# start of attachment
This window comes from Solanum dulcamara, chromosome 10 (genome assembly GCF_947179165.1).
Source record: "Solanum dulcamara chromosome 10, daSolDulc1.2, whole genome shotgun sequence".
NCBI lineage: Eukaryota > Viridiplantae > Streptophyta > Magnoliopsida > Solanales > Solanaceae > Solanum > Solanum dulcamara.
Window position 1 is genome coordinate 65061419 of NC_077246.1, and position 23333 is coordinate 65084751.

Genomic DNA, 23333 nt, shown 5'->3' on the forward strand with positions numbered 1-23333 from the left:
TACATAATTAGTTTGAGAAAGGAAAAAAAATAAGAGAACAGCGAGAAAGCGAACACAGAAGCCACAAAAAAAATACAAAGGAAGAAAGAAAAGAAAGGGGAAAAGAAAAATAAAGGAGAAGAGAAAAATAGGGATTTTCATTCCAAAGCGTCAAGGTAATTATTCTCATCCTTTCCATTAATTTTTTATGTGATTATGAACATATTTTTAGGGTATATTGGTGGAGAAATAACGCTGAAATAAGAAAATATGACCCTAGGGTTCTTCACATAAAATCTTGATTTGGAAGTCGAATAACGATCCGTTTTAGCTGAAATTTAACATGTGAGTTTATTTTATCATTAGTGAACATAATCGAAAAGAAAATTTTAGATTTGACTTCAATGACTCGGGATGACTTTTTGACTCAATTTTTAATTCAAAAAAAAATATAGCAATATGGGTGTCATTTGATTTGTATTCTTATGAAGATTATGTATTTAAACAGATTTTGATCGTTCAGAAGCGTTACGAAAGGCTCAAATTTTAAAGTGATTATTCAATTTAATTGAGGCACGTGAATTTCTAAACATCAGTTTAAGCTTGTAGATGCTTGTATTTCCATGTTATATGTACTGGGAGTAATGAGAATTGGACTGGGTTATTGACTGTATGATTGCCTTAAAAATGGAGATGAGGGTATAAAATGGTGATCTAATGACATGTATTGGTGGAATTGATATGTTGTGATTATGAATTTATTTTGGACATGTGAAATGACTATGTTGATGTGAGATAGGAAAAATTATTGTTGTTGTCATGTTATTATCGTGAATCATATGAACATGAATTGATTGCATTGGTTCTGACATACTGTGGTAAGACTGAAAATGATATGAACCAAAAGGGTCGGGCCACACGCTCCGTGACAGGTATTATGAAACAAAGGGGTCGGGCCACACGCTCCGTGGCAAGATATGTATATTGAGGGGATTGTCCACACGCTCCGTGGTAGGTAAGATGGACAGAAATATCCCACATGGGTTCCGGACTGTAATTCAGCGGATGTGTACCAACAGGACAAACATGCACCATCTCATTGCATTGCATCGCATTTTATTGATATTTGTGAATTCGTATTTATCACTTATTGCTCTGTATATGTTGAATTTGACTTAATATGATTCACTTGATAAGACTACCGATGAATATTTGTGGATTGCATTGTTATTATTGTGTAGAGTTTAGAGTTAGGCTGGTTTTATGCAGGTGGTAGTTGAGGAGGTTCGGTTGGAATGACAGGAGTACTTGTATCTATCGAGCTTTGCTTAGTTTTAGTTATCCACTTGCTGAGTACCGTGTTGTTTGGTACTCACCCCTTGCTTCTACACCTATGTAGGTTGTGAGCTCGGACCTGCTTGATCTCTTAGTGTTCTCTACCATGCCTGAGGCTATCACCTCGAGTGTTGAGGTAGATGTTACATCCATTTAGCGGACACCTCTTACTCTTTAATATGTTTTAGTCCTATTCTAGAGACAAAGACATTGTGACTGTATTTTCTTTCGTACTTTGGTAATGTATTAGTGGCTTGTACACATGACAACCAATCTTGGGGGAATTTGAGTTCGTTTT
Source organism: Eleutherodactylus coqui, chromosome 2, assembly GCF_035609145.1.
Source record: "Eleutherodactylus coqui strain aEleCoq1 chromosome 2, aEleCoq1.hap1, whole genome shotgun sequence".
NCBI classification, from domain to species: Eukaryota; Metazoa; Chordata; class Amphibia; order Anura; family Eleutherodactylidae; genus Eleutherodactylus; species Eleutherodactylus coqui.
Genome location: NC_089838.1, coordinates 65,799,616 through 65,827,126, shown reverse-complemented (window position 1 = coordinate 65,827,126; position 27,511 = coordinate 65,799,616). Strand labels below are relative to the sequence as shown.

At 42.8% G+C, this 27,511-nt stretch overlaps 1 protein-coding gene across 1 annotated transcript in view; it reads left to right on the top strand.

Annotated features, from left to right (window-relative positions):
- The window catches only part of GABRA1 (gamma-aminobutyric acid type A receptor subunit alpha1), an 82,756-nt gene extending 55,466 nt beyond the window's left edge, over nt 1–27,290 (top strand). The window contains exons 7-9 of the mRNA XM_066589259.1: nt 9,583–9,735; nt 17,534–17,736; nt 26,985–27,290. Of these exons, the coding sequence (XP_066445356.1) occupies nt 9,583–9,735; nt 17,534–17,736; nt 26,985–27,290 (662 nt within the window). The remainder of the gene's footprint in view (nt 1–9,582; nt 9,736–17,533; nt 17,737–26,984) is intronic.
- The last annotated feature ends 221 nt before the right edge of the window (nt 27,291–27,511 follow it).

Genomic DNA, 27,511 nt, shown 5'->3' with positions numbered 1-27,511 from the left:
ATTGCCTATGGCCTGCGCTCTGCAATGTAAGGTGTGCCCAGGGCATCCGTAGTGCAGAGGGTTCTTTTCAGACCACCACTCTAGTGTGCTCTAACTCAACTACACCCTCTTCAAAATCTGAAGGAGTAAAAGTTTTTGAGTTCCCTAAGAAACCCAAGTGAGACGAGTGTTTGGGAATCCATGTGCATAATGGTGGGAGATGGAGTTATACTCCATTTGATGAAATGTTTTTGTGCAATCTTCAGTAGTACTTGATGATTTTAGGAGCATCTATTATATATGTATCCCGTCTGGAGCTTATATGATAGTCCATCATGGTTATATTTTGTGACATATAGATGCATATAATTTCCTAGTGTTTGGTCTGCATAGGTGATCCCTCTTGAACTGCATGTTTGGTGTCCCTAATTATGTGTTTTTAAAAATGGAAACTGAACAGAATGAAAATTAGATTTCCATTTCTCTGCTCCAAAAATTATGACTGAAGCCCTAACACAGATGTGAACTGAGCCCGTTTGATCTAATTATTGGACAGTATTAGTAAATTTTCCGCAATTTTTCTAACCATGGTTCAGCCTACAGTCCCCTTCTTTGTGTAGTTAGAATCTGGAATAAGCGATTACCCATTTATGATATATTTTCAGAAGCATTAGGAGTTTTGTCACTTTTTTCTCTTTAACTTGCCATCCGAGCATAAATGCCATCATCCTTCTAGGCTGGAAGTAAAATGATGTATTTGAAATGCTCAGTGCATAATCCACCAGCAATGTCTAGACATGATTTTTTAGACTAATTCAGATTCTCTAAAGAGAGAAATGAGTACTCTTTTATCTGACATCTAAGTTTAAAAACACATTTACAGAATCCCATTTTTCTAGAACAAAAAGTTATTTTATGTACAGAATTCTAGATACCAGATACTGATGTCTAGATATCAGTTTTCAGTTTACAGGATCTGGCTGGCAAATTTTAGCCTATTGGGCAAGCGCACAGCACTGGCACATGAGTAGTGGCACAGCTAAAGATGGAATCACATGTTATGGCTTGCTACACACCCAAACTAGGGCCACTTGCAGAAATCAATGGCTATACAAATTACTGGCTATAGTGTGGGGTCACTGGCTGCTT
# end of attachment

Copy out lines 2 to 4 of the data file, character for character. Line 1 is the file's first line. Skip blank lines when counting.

Source record: "Solanum dulcamara chromosome 10, daSolDulc1.2, whole genome shotgun sequence".
NCBI lineage: Eukaryota > Viridiplantae > Streptophyta > Magnoliopsida > Solanales > Solanaceae > Solanum > Solanum dulcamara.
Window position 1 is genome coordinate 65061419 of NC_077246.1, and position 23333 is coordinate 65084751.